Most advocates of carbon taxes or fees offer rather sterile visions of policy change. Their proposals rely on complex policy structures to modify market incentives. Logic and efficiency are their touchstones, not popular understanding or appeal. In theory, the carbon tax makes a lot of sense, but governments rarely adopt policies based on “reasonableness” and rational debate. On the contrary, profound asymmetries of power shape often impassioned debates.
Powerful fossil fuel interests have built enormous leverage in the U.S. political system through campaign contributions, investments in advocacy research, and organizations that lobby and mobilize activists. Leading politicians of both parties are influenced in this way, and reformers need to find a way to build democratic countervailing power, moving beyond logic and elegant policy frameworks.
To counter the power of the fossil fuel interests, climate reformers need to mobilize most Americans into a climate struggle – using a popular program to appeal to the majority of those grappling with rising inequality and economic insecurity. Instead of hoping for price changes that would make dirty energy cost more, reformers need to work for what the majority of people actually need: cheaper more affordable energy. This approach is what climate change journalist Kate Aronoff calls “low-carbon populism” – a fight for climate policies that blend economic and environmental justice.
Renewable energy offers an excellent way forward. After some upfront installation costs, renewable energy systems like solar and wind power have the capacity to provide free and inexhaustible energy. As Bill McKibben points out, this can, of course, present a threat to private, for-profit utilities, making it necessary to work through public programs rather than market incentives. Some renewable advocates, like Elon Musk, hope to profit from the green energy transition, but scholars and reformers concerned about climate trends should advocate instead for a massive public works program. This would involve using public funds to build renewable energy infrastructure – such as windmills and solar panels along with new transmission lines and charging stations – to deliver cheap or free energy to everyone. A public investment approach makes sense, because private firms tend to ignore long-term needs for infrastructure – and because climate change represents an urgent crisis requiring shared solutions.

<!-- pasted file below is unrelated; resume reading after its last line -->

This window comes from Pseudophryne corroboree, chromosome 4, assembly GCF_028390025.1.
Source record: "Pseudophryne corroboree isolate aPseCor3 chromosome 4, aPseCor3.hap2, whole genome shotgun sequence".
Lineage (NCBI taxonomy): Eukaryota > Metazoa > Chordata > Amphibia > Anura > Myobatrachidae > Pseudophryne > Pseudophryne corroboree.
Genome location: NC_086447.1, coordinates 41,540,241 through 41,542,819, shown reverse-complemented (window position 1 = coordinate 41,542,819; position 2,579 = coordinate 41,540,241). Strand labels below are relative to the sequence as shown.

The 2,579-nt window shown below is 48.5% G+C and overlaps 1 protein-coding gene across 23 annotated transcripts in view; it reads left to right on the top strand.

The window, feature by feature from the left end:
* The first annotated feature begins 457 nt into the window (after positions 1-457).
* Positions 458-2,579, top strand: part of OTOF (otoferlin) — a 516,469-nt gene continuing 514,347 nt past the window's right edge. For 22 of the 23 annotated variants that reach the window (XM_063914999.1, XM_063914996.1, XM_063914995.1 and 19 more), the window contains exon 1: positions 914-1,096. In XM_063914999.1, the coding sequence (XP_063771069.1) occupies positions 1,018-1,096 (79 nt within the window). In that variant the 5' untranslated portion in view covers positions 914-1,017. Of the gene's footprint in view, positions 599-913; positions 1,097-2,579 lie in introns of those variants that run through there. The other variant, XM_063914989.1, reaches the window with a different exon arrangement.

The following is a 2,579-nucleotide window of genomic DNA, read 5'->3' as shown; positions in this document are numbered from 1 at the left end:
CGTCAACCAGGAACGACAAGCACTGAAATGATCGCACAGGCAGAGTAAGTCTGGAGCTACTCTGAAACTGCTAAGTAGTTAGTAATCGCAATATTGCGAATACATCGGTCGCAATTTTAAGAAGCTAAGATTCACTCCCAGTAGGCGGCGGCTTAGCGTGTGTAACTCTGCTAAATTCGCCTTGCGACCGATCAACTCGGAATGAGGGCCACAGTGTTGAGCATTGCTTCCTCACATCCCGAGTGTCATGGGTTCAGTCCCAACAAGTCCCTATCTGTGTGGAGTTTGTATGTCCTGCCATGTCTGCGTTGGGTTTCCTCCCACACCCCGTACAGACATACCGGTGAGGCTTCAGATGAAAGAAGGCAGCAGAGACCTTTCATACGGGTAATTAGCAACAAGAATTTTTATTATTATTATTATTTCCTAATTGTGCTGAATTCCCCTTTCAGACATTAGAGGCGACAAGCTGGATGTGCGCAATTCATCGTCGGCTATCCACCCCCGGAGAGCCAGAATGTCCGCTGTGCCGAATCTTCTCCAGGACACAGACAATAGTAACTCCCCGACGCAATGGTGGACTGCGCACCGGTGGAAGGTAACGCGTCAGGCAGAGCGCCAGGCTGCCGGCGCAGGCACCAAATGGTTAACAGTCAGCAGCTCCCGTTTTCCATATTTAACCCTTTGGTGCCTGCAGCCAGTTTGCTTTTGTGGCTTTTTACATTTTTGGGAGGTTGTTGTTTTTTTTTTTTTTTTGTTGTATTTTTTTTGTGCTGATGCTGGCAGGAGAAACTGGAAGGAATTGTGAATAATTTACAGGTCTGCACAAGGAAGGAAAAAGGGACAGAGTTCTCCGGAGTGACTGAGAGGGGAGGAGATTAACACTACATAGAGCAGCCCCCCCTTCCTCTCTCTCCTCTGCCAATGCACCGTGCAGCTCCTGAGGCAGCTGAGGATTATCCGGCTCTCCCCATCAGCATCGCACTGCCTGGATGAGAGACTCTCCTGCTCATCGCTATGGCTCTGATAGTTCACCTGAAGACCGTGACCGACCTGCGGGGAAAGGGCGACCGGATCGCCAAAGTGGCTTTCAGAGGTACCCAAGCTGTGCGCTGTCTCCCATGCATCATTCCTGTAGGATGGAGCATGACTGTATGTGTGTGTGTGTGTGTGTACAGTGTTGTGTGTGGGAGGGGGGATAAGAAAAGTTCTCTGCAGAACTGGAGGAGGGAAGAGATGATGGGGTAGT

The United States has historical precedents for this kind of public investment. When 19th century cities faced water pollution, they invested in massive public sewage treatment systems. During the 1930s New Deal, publicly funded hydroelectric dams and the Rural Electrification Administration. Woody Guthrie even sang folk songs about these dams: “Roll along, Columbia, you can ramble to the sea, but river, while you're rambling, you can do some work for me.”
To address the climate change crisis and to defeat entrenched fossil fuel interests, the United States needs to make it crystal clear that new public policies will materially better people’s lives. Although all of humanity should have an interest in a livable planet, logical solutions that ignore social inequalities are not enough. By advocating for public investments to deliver cheap renewable energy, reformers can advance solutions most Americans can get behind.
Read more in Matthew T. Huber, "Reinvigorating Class in Political Ecology: Nitrogen Capital and the Means of Degradation" Geoforum (2016).